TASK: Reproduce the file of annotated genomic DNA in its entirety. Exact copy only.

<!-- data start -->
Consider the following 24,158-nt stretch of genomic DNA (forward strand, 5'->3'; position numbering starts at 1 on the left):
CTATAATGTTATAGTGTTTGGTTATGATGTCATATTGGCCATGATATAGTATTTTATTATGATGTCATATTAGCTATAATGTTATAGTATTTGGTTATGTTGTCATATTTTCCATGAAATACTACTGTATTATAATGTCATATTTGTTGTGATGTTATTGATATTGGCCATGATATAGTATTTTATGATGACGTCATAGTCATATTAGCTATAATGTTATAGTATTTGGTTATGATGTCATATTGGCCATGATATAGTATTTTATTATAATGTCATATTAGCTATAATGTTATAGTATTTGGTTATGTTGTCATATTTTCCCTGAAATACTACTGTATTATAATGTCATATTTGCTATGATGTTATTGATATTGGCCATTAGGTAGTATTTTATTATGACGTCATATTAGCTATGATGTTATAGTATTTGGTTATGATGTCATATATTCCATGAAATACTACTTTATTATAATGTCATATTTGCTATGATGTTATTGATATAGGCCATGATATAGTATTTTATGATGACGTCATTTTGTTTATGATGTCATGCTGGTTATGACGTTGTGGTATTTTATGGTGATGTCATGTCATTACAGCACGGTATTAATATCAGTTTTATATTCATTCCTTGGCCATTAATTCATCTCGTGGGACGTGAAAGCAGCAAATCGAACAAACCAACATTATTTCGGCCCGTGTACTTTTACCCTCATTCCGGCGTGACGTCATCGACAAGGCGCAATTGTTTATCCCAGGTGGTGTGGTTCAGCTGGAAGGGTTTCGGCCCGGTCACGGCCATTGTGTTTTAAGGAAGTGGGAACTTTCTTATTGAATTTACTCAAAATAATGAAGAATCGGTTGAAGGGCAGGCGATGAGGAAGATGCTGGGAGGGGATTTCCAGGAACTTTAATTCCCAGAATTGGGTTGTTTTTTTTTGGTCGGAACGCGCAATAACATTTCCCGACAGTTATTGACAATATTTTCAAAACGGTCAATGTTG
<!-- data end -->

Consider the following 24,158-nt stretch of genomic DNA (forward strand, 5'->3'; position numbering starts at 1 on the left):
CTATAATGTTATAGTGTTTGGTTATGATGTCATATTGGCCATGATATAGTATTTTATTATGATGTCATATTAGCTATAATGTTATAGTATTTGGTTATGTTGTCATATTTTCCATGAAATACTACTGTATTATAATGTCATATTTGTTGTGATGTTATTGATATTGGCCATGATATAGTATTTTATGATGACGTCATAGTCATATTAGCTATAATGTTATAGTATTTGGTTATGATGTCATATTGGCCATGATATAGTATTTTATTATAATGTCATATTAGCTATAATGTTATAGTATTTGGTTATGTTGTCATATTTTCCCTGAAATACTACTGTATTATAATGTCATATTTGCTATGATGTTATTGATATTGGCCATTAGGTAGTATTTTATTATGACGTCATATTAGCTATGATGTTATAGTATTTGGTTATGATGTCATATATTCCATGAAATACTACTTTATTATAATGTCATATTTGCTATGATGTTATTGATATAGGCCATGATATAGTATTTTATGATGACGTCATTTTGTTTATGATGTCATGCTGGTTATGACGTTGTGGTATTTTATGGTGATGTCATGTCATTACAGCACGGTATTAATATCAGTTTTATATTCATTCCTTGGCCATTAATTCATCTCGTGGGACGTGAAAGCAGCAAATCGAACAAACCAACATTATTTCGGCCCGTGTACTTTTACCCTCATTCCGGCGTGACGTCATCGACAAGGCGCAATTGTTTATCCCAGGTGGTGTGGTTCAGCTGGAAGGGTTTCGGCCCGGTCACGGCCATTGTGTTTTAAGGAAGTGGGAACTTTCTTATTGAATTTACTCAAAATAATGAAGAATCGGTTGAAGGGCAGGCGATGAGGAAGATGCTGGGAGGGGATTTCCAGGAACTTTAATTCCCAGAATTGGGTTGTTTTTTTTTGGTCGGAACGCGCAATAACATTTCCCGACAGTTATTGACAATATTTTCAAAACGGTCAATGTTG